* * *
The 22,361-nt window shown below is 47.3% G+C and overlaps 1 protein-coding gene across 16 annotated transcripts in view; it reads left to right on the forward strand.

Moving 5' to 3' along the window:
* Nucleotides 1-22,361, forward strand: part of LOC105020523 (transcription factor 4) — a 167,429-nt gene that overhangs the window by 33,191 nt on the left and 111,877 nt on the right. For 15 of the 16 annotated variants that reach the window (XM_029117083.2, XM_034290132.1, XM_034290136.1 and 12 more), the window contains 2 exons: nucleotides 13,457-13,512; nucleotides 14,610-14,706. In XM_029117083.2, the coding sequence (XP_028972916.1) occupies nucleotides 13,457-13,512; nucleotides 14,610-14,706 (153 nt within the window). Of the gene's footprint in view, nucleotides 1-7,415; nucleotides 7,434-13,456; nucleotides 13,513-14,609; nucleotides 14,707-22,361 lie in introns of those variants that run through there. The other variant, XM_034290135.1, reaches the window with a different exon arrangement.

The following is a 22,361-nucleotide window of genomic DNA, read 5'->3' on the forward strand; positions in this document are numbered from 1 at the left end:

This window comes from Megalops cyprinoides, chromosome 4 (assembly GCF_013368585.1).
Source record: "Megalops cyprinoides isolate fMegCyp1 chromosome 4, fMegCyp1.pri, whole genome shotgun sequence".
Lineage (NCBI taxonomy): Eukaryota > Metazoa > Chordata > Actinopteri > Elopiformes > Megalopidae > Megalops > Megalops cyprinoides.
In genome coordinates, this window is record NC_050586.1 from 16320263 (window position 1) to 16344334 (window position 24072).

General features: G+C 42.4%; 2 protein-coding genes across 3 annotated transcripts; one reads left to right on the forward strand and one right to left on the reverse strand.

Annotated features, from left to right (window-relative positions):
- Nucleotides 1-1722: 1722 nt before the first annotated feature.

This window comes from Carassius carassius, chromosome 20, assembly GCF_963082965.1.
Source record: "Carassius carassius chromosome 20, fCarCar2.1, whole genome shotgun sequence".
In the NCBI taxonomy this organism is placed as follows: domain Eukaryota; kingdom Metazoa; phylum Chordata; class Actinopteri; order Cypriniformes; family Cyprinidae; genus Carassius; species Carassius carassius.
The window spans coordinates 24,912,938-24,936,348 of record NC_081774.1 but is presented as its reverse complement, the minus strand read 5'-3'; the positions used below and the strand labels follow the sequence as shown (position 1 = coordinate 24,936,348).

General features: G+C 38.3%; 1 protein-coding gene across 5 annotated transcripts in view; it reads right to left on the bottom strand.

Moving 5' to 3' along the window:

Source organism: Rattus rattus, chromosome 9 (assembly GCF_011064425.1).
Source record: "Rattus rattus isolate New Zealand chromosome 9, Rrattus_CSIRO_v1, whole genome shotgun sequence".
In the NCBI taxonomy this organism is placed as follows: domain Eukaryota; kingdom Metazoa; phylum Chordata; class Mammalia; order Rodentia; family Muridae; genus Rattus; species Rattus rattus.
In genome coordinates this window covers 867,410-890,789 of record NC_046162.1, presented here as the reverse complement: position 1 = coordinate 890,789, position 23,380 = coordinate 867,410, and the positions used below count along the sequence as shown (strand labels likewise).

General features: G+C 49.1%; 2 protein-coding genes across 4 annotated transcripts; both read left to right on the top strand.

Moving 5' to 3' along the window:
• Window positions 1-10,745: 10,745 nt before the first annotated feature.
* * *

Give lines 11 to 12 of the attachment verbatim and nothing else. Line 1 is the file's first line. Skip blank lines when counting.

- Nucleotides 1-1722: 1722 nt before the first annotated feature.

This window comes from Carassius carassius, chromosome 20, assembly GCF_963082965.1.